Sanding Saw

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Introduction: Sanding Saw

For those of us who collect homemade sanding blocks or need to sand around corners and curves, may I present to you this homemade bow sander.

This bow sander is great for tight, curved places and works from both top and bottom.

Maybe your great grandchildren will look at yours someday and ask, “What was that thing for anyway?

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I would also apologise for my English as a non-native English speaker some terms are very difficult for me. Forward, Instructable!!

Step 1: Materials and Tools

MATERIALS

TOOLS

    Step 2: Handle Saw Part 1 (A & B Pieces)

    Draw the contour of the handle saw on a piece of wood. I used Sycamore wood but you an use other type.

    I cut the straight zones with a Japanese Saw and the curved zones with a chisel, a file cut and and finally with a scraper.

    Step 3: Top of the Saw (wooden Rod)

    Since in this project I did not want to use glue, I though to join the pieces A and B with threads. For this I used a woodthreading in both sides of a wooden rod of beech wood (25x380mm or 1"x15")

    Mark the centre of the pieces (A and B) and drill it with a flat wood bit of 22mm in the A piece and 23mm in the B piece.

    Step 4: Wood Tapping

    Cut the wooden rod at a length of 15" or 380mm and before making the threads we cover it in linseed oil and wrap overnight with film in order to absorb the oil and make easier the threads. Apply also the linseed oil in the hole of the piece A.

    Then we make the threads with the Woodthreading:

    - 1 in piece A as per photograph.

    - 2 in both sides of the wooden rod.

    Step 5: Handle Saw Part 2

    For a smoother touch of our handle saw round the vertices. I use a spokeshave, a block plane, a gouge cut 3 straight and finally with a grid 280 sandpaper.

    For the inner part I use a Rasping Riffler File .

    Step 6: Wooden Nuts

    For the nuts I used oak wood.

    Use a compas to draw the nuts on the wood making a circle and marking a hexagon with it. Drill the centre with a bit of 22mm and make the thread. Then cut the sides of the hexagon with a saw.

    Since we need 2 nuts, we divide the piece into 2 equal nuts with the help of a gauge and a saw.

    Step 7: Assembly of the Sanding Belt

    Once all the pieces created, we have to locate the sanding belt.

    I leave a drawing with the place where I made the holes but if you have changed the sizes you will have to adapt to yours.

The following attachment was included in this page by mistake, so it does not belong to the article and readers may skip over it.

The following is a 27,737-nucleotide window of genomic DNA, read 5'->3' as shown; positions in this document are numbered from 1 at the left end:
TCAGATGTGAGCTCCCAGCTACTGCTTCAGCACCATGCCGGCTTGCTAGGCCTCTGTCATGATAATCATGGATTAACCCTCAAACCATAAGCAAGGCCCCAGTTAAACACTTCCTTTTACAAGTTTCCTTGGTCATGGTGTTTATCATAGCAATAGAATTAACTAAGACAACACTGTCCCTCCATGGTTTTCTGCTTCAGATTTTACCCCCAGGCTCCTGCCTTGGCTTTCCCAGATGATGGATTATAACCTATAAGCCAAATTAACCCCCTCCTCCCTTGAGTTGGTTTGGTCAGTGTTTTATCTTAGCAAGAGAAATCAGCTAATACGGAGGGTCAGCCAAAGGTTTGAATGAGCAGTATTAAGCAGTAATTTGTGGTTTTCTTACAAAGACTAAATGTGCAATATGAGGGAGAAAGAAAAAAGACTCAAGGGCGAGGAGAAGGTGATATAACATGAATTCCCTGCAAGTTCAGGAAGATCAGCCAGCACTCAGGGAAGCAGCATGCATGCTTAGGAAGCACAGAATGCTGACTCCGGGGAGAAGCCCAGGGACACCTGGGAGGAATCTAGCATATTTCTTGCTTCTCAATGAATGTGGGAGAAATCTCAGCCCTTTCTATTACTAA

Step 8: Leather Belt

    So that the paper sanding does not break

    For avoid breaks in the paper sanding while sanding, I created a leather belt. I sewed 2 little rods at both ends but if you prefer you can use contact glue or similar.

    Step 9: Wooden Finish and Final Assembly

    Finally, I apply linseed oil to all pieces and assemble what I have called "SAW SANDIG"

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      31 Comments

      Love this!! Looks so much nicer to hold than the flat sanders I've been using. :)

      Yes, I think that is very comfortable , thanks!!

      Nice execution. I really like it.

      If you can source it locally, Cloth backed sandpaper is available in rolls and widths that would mean you would not need the the leather strip. I think cloth backed sandpaper would be easier to tension too. Less moving parts.

      Using cloth backed sandpaper you could also simplify the way the paper is held. A simple handsaw cut at an angle would probably be enough.

      Yes, you're right, I've also proved it with cloth backed sandpaper and it's not necessary to use the leather strip. Good observation!!!

      This is a brilliant piece of work! Both clever, and beautifully designed. You got a great result, well done!

      Thanks for your support, I'm glad to hear that!!

      Don't you think you should disclaim that you're using Amazon Affiliate links? Just for the sake of honesty. I really wish more people here included a disclaimer, which you are supposed to do...

      wow, what a great job! Congratulations